Since December 5, a series of actions related to Brazil’s long-running “Operation Car Wash” shows that Brazilian prosecutors are aggressively pursuing three of the world’s leading oil trading firms – Trafigura Group Pte, Vitol Group, and Glencore – for alleged bribery connected with the Brazilian state-owned oil company Petrobras. These actions occurred shortly after a November 2018 report by non-governmental organizations Global Witness and Public Eye that the three firms had “links to men accused or convicted of involvement in the [Petrobras] bribery scandal.”
First, on December 5 the Financial Times reported that all three firms were under investigation on suspicion of paying bribes to Petrobras employees in exchange for contracts. Brazilian prosecutors said that “there are suspicions” that between 2011 and 2014, all three companies paid more than $15.3 million related to more than 160 operations “of purchase and sale of oil products and rental of storage tanks.” Still other, unnamed companies were reportedly also being investigated for paying a similar bribe amount to Petrobras employees.
The Brazilian prosecutors stated that evidence of the alleged corruption activities, which involved Petrobras offices in Houston and Petrobras headquarters in Rio de Janeiro. “shows that there was a scheme in which the investigated companies paid bribes to Petrobras’ employees in exchange for favours, more advantageous prices, and gaining contracts more frequently.” Although they did not provide precise information about the total amount of the bribes by the three named firms, they noted that between 2004 and 2015, Trafigura conducted approximately 966 commercial operations with Petrobras that totaled approximately $8.7 billion. At the time of the December 5 statement, Brazilian federal police reportedly had arrested 11 individuals and were seeking another 26 individuals for questioning.
In addition, according to the Wall Street Journal, the prosecutors said that “they have ample documentary evidence, implicating top executives at the targets of the probe, that the companies bribed Petrobras employees to win more contacts to trade oil and derivatives and to win better prices on those contracts, among other things.” One prosecutor stated in a press conference that “[t]he early stages of the investigation are revealing only the tip of the iceberg,” and that “[t]he main executives of the trading companies had total and unmistakable knowledge” of the deals.
Second, on December 14 the Wall Street Journal reported that Brazilian prosecutors had charged two former Trafigura executives with paying bribes totaling approximately $1.5 million to Petrobras employees in return for contracts. Brazilian prosecutors said that the charges against those two defendants, a former senior executive and a country representative, “were the first of many to come” against the three firms.
Third, on December 20 Brazilian prosecutors reportedly charged 12 individuals, including former Petrobras employees and middlemen who allegedly “worked directly with top executives at Vitol,” with participation in a Petrobras-related scheme involving at least $2.85 million in bribe payments. The charging document that prosecutors filed said that two Vitol senior executives for the United States and Latin America and the Caribbean “had full knowledge of the scheme.”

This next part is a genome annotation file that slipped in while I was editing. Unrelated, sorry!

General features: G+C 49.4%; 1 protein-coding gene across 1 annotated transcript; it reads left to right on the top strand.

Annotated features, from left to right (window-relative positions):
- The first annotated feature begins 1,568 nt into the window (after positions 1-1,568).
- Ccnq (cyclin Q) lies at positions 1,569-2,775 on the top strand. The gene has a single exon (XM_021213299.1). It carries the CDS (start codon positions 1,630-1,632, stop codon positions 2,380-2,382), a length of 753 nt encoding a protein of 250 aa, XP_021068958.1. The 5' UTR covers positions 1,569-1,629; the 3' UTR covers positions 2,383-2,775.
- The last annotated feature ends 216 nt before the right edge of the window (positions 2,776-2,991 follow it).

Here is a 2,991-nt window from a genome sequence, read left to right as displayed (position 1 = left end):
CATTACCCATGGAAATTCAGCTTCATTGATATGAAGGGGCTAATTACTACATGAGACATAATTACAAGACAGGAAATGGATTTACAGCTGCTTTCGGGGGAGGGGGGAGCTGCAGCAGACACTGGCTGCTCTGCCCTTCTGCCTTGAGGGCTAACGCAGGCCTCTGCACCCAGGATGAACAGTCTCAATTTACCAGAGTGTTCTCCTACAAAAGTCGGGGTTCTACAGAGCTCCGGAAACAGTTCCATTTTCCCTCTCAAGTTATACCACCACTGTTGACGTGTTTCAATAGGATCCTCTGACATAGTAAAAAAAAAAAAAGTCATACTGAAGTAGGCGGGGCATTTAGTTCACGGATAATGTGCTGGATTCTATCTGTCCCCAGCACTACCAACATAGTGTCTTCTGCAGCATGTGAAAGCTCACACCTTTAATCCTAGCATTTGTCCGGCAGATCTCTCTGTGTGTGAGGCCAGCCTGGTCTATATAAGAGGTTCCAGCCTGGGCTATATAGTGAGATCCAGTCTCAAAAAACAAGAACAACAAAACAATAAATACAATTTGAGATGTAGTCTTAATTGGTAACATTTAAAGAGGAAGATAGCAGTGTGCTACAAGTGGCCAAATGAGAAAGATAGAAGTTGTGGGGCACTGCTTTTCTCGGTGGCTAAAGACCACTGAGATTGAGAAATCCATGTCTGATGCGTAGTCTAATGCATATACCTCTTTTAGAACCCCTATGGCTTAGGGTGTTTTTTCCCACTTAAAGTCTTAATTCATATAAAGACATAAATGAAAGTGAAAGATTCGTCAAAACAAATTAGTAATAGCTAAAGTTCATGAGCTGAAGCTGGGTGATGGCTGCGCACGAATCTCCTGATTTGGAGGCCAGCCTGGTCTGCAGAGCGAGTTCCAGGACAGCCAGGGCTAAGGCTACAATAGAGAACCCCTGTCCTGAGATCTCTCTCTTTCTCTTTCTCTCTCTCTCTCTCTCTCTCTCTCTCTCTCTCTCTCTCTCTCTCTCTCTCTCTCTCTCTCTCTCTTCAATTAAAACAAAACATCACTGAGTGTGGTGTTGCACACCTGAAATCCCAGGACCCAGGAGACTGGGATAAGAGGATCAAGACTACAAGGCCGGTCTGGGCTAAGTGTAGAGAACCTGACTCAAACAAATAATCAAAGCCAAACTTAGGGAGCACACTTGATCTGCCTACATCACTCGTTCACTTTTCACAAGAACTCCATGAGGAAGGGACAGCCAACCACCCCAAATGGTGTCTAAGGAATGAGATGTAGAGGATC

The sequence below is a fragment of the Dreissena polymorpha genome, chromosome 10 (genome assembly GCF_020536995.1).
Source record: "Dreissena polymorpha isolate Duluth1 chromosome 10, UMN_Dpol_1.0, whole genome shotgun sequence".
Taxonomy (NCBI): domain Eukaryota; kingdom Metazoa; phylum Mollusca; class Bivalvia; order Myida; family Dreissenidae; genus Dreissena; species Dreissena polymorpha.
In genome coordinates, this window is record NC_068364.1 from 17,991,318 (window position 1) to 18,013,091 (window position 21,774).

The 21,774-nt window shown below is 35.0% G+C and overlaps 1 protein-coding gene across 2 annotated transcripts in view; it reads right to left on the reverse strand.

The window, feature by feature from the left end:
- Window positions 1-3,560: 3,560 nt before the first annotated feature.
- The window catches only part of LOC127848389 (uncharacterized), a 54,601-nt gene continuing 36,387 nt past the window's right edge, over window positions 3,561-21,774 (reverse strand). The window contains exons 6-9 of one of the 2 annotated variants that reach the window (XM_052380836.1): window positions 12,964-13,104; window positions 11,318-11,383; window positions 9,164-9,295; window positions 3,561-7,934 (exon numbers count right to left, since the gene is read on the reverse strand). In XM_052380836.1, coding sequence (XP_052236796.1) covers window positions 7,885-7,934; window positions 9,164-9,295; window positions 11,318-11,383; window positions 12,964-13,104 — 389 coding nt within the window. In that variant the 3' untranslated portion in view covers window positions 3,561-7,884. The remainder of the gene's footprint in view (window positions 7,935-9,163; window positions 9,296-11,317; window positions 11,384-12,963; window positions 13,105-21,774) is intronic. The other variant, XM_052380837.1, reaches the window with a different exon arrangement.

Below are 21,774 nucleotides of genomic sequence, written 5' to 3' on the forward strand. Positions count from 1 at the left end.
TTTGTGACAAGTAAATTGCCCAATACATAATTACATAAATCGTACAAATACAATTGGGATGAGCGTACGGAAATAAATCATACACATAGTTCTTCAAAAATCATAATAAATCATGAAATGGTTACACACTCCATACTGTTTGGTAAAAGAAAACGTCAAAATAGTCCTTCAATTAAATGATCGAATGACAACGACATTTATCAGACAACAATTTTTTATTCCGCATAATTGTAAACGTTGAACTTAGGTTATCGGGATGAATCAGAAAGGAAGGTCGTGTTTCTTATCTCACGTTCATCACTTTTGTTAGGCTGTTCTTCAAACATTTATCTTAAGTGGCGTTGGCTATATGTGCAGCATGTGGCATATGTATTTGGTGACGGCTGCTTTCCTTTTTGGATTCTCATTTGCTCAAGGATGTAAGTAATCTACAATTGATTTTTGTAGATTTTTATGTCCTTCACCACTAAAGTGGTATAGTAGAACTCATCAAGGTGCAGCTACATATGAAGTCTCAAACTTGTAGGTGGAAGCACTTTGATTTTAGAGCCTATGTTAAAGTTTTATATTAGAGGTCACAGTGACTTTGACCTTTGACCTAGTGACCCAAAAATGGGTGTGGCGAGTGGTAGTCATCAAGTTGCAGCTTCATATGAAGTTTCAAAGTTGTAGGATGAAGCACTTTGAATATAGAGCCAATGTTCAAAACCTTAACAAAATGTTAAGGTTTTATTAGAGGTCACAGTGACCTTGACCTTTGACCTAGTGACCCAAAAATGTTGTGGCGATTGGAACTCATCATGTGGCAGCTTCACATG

Note: These actions by Brazilian prosecutors, though certainly significant in their own right, appear to be part of a larger international initiative by anti-corruption prosecutors to probe alleged corruption involving Trafigura, Vitol, and Glencore. In their December 5 statement, the prosecutors said that the three firms would “face legal repercussions in other jurisdictions,” but did not specify which jurisdictions. In July 2018, however, Glencore disclosed that it had received a subpoena from the U.S. Department of Justice “with respect to compliance with the Foreign Corrupt Practices Act and United States money laundering statutes,” seeking documents relating to Glencore’s business in Nigeria, the Democratic Republic of Congo [(DRC)], and Venezuela from 2007 to the present. In addition, there were unverified reports in May 2018 that the United Kingdom Serious Fraud Office is investigating Glencore for alleged corruption in the DRC, though the SFO stated at the time that it would not comment on the reports and to date has made no further public statements regarding Glencore.
While the Brazilian prosecutors’ statements indicate that they are far from done, the three firms are already feeling the repercussions of the Brazilian investigations. On December 20, the Financial Times reported that shortly after the announcement regarding the Vitol charges, Petrobras, which has been cooperating with law enforcement authorities, announced that it had “temporarily suspended the commercialisation of oil with the three companies, either to buy or sell.” Petrobras’s statement said that based on the latest news related to the investigations, it needed to “analyse and verify the information contained in the investigation.” It also stated that Petrobras had asked the three firms what measures they had taken regarding the bribery allegations that pertained to investigating “irregularities” and the “accountability of individuals.” Given the pace of the Brazilian prosecutors’ actions in these investigations so far, it is reasonable to expect that still more repercussions will be felt very soon.
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